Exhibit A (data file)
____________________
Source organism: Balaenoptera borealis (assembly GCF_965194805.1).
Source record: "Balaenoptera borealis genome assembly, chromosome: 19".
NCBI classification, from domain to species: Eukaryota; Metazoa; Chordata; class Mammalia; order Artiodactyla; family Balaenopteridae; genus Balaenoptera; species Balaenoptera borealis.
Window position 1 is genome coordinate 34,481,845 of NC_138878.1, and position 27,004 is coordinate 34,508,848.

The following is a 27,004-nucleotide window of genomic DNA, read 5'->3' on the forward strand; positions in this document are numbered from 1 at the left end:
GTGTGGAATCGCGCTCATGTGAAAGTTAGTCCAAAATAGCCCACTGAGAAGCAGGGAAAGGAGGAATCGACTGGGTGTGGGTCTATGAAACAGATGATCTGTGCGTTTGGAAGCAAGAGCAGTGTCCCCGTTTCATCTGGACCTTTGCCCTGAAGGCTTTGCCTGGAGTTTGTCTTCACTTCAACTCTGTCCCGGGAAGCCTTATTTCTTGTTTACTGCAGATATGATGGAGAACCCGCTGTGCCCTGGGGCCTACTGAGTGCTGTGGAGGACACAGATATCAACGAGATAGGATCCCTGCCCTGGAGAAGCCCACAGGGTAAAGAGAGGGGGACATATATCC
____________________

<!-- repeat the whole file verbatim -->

Source organism: Balaenoptera borealis (assembly GCF_965194805.1).
Source record: "Balaenoptera borealis genome assembly, chromosome: 19".
NCBI classification, from domain to species: Eukaryota; Metazoa; Chordata; class Mammalia; order Artiodactyla; family Balaenopteridae; genus Balaenoptera; species Balaenoptera borealis.
Window position 1 is genome coordinate 34,481,845 of NC_138878.1, and position 27,004 is coordinate 34,508,848.

The following is a 27,004-nucleotide window of genomic DNA, read 5'->3' on the forward strand; positions in this document are numbered from 1 at the left end:
GTGTGGAATCGCGCTCATGTGAAAGTTAGTCCAAAATAGCCCACTGAGAAGCAGGGAAAGGAGGAATCGACTGGGTGTGGGTCTATGAAACAGATGATCTGTGCGTTTGGAAGCAAGAGCAGTGTCCCCGTTTCATCTGGACCTTTGCCCTGAAGGCTTTGCCTGGAGTTTGTCTTCACTTCAACTCTGTCCCGGGAAGCCTTATTTCTTGTTTACTGCAGATATGATGGAGAACCCGCTGTGCCCTGGGGCCTACTGAGTGCTGTGGAGGACACAGATATCAACGAGATAGGATCCCTGCCCTGGAGAAGCCCACAGGGTAAAGAGAGGGGGACATATATCC